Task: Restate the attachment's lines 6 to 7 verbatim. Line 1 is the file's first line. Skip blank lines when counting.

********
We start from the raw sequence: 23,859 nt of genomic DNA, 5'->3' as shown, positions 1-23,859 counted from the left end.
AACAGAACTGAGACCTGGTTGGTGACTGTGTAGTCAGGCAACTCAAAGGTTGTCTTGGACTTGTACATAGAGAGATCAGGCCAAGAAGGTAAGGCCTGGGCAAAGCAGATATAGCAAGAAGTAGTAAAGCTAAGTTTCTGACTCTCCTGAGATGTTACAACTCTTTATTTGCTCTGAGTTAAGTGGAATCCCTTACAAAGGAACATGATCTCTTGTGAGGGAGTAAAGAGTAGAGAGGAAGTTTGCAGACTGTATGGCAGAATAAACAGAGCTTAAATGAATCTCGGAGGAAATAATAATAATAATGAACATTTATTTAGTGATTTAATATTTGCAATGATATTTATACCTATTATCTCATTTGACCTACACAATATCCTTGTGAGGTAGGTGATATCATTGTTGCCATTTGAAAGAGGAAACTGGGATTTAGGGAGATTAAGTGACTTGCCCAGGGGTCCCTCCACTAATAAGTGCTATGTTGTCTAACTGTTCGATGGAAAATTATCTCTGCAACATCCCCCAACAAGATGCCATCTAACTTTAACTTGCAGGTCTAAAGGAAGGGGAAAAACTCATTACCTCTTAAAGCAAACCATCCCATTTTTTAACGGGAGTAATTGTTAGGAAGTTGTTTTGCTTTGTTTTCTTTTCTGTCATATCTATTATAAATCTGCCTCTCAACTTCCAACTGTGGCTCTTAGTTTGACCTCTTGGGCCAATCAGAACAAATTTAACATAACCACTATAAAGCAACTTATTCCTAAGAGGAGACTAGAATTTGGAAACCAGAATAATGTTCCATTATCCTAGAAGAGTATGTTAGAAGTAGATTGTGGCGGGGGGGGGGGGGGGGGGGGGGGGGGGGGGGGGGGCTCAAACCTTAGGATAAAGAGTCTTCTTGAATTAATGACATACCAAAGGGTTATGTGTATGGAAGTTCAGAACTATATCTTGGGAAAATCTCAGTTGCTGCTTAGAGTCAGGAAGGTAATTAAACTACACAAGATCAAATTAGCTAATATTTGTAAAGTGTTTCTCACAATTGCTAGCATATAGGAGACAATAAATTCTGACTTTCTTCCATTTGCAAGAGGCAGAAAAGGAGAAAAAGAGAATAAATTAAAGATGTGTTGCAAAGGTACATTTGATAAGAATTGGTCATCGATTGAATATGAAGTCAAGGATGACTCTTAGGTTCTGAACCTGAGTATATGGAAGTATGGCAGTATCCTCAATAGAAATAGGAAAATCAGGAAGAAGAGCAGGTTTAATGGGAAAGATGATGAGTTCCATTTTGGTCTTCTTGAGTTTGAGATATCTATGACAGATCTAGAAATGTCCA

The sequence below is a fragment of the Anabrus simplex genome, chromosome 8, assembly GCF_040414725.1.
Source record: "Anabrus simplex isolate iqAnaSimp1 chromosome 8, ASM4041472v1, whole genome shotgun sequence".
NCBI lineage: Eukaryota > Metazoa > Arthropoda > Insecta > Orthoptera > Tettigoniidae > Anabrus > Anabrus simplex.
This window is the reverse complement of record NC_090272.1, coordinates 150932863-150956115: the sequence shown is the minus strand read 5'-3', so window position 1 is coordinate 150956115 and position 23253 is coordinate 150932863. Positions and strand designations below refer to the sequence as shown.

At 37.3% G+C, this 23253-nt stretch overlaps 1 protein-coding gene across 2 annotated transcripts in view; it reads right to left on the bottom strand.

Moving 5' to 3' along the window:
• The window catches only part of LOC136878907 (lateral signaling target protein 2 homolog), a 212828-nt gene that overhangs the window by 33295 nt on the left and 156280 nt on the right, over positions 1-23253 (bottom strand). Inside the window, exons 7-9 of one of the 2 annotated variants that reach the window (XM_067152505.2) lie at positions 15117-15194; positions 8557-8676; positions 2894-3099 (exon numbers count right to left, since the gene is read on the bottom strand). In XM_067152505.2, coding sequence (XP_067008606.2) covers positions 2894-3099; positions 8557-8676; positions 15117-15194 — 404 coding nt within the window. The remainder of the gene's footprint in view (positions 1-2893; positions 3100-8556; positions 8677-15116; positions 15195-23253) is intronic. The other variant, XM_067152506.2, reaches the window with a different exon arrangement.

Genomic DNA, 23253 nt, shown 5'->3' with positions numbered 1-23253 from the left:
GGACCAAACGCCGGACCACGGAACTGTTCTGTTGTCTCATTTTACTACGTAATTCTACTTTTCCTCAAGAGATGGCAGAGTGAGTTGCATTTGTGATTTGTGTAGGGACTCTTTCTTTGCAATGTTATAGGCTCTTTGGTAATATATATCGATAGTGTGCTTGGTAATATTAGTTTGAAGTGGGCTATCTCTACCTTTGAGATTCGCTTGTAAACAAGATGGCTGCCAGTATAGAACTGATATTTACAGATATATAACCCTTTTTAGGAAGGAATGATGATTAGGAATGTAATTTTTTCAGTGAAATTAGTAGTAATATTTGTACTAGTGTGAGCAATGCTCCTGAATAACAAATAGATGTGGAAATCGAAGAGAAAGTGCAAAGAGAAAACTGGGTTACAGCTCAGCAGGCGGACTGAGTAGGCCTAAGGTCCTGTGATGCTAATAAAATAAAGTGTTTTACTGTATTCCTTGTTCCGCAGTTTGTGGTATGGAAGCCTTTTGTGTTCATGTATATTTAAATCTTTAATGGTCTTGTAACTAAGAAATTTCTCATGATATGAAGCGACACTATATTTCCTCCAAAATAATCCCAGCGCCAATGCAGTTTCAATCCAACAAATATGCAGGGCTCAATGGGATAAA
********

This window is the reverse complement of record NC_090272.1, coordinates 150932863-150956115: the sequence shown is the minus strand read 5'-3', so window position 1 is coordinate 150956115 and position 23253 is coordinate 150932863. Positions and strand designations below refer to the sequence as shown.

At 37.3% G+C, this 23253-nt stretch overlaps 1 protein-coding gene across 2 annotated transcripts in view; it reads right to left on the bottom strand.